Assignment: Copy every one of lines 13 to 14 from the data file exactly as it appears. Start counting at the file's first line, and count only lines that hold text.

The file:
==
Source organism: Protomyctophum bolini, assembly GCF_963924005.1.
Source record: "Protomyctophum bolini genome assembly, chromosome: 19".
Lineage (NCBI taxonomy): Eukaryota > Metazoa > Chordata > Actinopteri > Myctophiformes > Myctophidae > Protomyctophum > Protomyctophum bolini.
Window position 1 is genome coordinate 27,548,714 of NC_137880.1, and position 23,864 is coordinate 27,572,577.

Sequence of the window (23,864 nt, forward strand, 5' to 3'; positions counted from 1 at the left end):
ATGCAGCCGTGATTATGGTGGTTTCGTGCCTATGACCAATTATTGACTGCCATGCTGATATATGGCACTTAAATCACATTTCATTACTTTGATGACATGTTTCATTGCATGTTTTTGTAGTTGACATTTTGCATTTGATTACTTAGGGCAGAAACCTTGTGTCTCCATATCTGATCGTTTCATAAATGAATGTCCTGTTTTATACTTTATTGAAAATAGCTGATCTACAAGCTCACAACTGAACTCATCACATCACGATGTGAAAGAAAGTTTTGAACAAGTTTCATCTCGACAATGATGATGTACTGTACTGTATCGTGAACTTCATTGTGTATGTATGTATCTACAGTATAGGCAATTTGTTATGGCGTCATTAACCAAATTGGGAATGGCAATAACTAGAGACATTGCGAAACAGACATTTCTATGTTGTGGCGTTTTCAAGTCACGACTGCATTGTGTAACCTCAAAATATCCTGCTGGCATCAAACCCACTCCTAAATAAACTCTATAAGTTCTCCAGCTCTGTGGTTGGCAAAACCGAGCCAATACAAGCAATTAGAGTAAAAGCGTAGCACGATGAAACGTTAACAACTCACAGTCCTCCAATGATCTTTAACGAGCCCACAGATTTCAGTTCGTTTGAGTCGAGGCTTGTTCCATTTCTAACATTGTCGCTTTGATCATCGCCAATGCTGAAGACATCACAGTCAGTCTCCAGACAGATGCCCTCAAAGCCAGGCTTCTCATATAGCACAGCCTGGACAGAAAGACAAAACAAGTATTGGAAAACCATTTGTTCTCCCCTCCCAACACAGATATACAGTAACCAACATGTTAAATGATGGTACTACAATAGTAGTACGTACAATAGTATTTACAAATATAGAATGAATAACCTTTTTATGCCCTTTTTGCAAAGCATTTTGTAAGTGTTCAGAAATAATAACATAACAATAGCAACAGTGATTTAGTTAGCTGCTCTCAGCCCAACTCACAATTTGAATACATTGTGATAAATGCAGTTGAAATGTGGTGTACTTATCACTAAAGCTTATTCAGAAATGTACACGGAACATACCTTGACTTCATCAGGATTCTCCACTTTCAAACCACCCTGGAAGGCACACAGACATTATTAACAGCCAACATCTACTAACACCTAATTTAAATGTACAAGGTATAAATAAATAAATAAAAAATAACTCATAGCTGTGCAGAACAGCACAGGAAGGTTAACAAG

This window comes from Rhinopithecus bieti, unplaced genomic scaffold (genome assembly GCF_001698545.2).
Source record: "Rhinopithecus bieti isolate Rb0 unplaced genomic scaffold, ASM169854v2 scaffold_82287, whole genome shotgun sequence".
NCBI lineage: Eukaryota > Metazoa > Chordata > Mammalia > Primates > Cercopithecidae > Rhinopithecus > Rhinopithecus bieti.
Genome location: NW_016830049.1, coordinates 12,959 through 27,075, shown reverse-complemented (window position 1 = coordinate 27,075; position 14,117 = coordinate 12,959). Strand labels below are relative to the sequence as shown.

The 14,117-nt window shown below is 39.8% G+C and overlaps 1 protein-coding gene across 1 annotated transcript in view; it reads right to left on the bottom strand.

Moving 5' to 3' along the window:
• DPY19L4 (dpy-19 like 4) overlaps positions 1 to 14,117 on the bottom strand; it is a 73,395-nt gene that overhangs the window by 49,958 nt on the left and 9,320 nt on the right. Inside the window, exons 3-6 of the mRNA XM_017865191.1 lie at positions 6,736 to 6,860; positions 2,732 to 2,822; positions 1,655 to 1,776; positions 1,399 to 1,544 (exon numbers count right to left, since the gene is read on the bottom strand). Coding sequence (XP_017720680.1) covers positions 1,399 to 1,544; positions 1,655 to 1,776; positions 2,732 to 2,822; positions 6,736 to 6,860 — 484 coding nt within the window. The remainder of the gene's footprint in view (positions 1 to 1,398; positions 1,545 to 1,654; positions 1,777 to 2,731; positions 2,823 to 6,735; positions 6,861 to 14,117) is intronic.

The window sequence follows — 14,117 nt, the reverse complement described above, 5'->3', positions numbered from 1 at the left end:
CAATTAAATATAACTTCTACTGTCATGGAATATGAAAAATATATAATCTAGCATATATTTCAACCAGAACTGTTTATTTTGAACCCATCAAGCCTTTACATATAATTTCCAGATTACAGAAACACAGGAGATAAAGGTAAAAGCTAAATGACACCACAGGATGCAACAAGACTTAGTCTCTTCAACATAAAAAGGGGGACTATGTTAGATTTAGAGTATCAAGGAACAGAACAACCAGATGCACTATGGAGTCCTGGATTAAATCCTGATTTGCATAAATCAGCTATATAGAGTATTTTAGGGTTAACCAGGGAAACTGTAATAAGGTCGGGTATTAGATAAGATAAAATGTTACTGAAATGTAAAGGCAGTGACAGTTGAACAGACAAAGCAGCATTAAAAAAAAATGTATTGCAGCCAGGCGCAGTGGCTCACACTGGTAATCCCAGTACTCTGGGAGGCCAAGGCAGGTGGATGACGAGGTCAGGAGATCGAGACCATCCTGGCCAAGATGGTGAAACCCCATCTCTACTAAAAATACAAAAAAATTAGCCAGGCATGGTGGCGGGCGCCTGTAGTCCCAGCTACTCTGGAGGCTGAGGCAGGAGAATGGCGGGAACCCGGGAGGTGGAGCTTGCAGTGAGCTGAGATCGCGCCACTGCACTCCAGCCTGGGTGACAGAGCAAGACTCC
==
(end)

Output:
• DPY19L4 (dpy-19 like 4) overlaps positions 1 to 14,117 on the bottom strand; it is a 73,395-nt gene that overhangs the window by 49,958 nt on the left and 9,320 nt on the right. Inside the window, exons 3-6 of the mRNA XM_017865191.1 lie at positions 6,736 to 6,860; positions 2,732 to 2,822; positions 1,655 to 1,776; positions 1,399 to 1,544 (exon numbers count right to left, since the gene is read on the bottom strand). Coding sequence (XP_017720680.1) covers positions 1,399 to 1,544; positions 1,655 to 1,776; positions 2,732 to 2,822; positions 6,736 to 6,860 — 484 coding nt within the window. The remainder of the gene's footprint in view (positions 1 to 1,398; positions 1,545 to 1,654; positions 1,777 to 2,731; positions 2,823 to 6,735; positions 6,861 to 14,117) is intronic.

The window sequence follows — 14,117 nt, the reverse complement described above, 5'->3', positions numbered from 1 at the left end: